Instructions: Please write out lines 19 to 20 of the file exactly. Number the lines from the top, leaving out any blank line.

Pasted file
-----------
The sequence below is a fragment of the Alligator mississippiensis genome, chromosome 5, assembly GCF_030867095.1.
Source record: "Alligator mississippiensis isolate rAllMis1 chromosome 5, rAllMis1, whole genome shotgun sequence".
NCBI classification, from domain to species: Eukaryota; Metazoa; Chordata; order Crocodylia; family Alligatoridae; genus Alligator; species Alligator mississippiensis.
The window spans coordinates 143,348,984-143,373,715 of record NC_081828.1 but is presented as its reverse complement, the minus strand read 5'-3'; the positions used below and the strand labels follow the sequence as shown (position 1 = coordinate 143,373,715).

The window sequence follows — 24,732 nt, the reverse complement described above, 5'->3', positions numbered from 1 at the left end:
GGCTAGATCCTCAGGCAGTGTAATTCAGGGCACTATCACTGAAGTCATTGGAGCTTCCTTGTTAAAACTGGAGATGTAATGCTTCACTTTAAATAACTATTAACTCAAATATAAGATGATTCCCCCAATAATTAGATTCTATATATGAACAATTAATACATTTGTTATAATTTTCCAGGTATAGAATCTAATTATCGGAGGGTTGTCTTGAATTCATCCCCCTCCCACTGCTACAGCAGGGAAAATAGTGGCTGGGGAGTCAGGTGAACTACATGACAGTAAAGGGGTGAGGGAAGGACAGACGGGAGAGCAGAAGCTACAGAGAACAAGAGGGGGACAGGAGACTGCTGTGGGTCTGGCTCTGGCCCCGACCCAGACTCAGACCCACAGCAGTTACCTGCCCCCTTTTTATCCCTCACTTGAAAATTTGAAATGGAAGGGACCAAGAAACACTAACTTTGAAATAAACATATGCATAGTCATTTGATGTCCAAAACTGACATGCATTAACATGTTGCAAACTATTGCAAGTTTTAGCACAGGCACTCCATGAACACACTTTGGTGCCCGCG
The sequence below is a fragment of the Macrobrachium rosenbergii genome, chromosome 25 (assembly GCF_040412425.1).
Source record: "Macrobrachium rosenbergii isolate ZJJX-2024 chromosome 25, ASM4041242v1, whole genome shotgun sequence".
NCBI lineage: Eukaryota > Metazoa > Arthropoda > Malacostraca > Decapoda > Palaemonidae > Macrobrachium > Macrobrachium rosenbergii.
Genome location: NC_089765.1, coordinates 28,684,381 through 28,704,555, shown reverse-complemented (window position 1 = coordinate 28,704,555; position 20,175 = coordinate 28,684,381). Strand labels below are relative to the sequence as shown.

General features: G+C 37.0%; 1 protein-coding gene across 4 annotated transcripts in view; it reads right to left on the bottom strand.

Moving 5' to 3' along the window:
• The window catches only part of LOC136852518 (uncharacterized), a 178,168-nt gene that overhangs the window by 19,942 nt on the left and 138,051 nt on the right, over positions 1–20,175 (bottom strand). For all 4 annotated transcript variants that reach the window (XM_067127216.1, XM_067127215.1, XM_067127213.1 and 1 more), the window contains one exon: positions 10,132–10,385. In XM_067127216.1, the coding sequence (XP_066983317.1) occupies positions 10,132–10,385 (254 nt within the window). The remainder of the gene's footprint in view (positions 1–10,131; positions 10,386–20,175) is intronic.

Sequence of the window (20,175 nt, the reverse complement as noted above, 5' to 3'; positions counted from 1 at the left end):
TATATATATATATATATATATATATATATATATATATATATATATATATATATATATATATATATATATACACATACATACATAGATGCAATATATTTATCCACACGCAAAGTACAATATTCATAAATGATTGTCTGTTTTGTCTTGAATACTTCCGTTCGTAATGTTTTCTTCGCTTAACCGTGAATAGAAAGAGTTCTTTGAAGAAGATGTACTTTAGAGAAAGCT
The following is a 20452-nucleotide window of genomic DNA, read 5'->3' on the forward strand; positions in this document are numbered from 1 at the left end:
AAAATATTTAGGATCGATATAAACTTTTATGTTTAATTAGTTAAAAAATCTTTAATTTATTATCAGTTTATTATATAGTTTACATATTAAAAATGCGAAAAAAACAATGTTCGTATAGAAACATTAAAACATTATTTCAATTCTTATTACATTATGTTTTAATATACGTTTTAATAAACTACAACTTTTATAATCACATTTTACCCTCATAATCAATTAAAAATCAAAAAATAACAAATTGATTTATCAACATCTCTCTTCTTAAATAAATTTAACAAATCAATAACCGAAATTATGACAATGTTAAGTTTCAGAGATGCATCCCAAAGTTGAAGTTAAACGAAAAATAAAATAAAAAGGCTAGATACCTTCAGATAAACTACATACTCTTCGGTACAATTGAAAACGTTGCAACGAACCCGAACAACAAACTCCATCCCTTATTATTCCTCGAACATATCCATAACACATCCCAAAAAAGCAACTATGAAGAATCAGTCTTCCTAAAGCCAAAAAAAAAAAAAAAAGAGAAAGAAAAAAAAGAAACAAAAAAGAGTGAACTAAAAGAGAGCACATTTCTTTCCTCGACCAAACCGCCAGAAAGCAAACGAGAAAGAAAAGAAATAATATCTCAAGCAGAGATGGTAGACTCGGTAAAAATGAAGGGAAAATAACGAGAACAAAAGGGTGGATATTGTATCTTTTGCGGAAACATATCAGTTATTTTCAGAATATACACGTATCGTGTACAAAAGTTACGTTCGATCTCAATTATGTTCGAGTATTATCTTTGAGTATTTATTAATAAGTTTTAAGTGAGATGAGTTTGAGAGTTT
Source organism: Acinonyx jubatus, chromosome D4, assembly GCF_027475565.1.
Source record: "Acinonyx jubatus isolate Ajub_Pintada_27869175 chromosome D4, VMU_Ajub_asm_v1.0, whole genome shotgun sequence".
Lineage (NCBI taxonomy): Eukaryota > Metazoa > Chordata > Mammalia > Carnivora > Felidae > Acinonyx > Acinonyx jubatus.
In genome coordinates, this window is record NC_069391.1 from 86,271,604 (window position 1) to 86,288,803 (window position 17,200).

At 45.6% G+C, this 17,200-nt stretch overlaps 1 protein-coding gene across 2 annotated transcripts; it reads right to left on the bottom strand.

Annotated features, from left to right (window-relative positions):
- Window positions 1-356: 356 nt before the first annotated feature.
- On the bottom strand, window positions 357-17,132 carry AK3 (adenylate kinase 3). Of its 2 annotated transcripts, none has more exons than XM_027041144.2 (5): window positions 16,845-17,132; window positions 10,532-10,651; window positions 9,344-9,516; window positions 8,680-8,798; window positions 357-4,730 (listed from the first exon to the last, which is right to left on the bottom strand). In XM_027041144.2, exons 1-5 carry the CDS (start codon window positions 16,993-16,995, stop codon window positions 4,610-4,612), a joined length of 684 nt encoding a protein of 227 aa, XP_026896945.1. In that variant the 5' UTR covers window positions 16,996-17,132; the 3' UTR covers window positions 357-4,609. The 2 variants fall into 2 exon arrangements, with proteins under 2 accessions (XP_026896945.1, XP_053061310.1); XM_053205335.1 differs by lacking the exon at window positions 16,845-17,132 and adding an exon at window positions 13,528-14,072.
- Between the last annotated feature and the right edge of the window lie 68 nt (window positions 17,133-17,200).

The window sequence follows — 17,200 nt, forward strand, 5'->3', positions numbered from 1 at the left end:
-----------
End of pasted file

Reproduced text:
Source record: "Acinonyx jubatus isolate Ajub_Pintada_27869175 chromosome D4, VMU_Ajub_asm_v1.0, whole genome shotgun sequence".
Lineage (NCBI taxonomy): Eukaryota > Metazoa > Chordata > Mammalia > Carnivora > Felidae > Acinonyx > Acinonyx jubatus.